If we concede that design now more than ever needs to be both ethical and political, then we must acknowledge, as Ariane Lourie Harrison suggests, “a broader understanding of aesthetics in our relationships not only with objects, spaces, environments, and ecologies but also each other and the political structures in which we are enmeshed”. There is no tabula rasa. The built environment is an output of cultural production that affects the health of the planet, negating what went before whether cultural or environmental – as Harrison suggests both “the theory and practice of human building [causes] the loss”.
As a landscape architect I am not an ecologist; I am a communicator who uses aesthetic means. Therefore the value of a post-anthropocentric design practice, in the age of the Anthropocene, must be ecologically conscious, but driven by an aesthetic responsibility to universal, trans-species health, one that “bring[s] the human/nonhuman relationship into greater visibility”. If we continue to see human beings as the most significant entity in the universe and interpret the world solely through human values and experience, then we will continue to face the most profound of unintended consequences — a threat to planetary health.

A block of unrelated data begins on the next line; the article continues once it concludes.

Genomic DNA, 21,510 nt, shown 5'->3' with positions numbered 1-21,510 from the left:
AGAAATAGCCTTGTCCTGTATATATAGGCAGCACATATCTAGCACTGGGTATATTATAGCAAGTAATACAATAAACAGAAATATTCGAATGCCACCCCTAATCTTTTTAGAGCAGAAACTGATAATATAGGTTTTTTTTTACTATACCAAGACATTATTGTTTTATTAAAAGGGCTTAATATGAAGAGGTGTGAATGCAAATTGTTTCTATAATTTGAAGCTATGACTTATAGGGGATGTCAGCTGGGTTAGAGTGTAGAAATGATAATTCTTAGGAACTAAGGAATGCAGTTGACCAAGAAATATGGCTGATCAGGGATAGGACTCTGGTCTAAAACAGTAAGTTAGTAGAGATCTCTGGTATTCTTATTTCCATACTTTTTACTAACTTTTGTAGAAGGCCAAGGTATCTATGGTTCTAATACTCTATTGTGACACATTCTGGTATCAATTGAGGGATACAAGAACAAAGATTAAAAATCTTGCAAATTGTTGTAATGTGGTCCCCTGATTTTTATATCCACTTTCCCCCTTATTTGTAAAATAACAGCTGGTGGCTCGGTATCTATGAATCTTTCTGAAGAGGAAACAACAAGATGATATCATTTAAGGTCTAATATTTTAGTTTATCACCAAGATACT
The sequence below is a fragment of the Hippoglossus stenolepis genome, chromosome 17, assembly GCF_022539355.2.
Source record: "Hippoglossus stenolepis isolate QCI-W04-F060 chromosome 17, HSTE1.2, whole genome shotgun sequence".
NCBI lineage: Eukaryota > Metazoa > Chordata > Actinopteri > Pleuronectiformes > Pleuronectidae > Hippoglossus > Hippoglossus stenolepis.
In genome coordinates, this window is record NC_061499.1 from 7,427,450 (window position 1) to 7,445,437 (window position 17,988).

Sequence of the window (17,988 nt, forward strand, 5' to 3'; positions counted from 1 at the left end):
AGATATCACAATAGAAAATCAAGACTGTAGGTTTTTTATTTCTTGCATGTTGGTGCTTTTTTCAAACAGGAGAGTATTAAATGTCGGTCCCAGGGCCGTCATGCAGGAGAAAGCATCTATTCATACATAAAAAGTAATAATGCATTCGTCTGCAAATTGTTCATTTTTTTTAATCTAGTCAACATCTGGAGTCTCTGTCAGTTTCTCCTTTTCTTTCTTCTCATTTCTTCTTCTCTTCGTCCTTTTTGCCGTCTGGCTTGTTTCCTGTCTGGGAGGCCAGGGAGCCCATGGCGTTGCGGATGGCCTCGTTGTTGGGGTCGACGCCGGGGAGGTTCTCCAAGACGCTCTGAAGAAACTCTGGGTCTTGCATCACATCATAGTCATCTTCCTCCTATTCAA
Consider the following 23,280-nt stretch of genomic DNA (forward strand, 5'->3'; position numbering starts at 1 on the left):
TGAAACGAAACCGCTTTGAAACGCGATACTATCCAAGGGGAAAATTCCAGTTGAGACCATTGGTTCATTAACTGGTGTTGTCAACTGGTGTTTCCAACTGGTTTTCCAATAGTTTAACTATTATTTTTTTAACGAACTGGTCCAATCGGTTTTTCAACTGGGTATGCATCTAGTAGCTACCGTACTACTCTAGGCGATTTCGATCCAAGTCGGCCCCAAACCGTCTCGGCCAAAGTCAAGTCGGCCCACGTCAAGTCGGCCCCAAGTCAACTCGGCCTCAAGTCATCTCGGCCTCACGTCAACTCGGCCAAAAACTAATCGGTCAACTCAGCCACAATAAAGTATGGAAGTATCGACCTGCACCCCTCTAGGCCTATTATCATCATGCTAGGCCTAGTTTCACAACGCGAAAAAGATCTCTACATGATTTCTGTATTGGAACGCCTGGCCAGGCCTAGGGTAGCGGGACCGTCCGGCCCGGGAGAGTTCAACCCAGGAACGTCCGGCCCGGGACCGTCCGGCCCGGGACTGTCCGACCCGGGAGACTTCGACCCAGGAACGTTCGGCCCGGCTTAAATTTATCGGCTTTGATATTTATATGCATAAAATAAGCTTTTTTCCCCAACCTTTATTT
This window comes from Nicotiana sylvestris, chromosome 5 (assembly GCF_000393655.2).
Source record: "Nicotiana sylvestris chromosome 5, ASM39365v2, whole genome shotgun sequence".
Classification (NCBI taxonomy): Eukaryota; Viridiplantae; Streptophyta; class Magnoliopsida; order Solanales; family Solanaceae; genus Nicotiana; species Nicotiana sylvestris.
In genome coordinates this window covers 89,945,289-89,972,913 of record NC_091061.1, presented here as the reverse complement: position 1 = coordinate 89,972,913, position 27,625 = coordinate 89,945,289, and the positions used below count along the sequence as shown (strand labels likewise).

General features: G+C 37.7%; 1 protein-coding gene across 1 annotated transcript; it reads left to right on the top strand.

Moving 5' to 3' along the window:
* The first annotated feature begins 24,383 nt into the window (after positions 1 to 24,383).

This is an adaptation of Claire Martin’s planned presentation on trans-species health to be given at Transformative Landscapes: Designing the Healthy City, now postponed to 19 September 2020.
Claire Martin is Associate Director of OCULUS, where she is responsible for the direction, management and delivery of complex public realm and infrastructure projects, including OCULUS’ contribution to Bendigo Hospital with Bates Smart and Silver Thomas Hanley, the largest hospital redevelopment in Victoria’s history.
Claire is a Board Director of the Australian Institute of Landscape Architects, a contributing editor of Landscape Architecture Australia, and a member of the Office of the Victorian Government Architect’s Victorian Design Review Panel and RMIT University’s Landscape Architecture Industry Advisory Committee.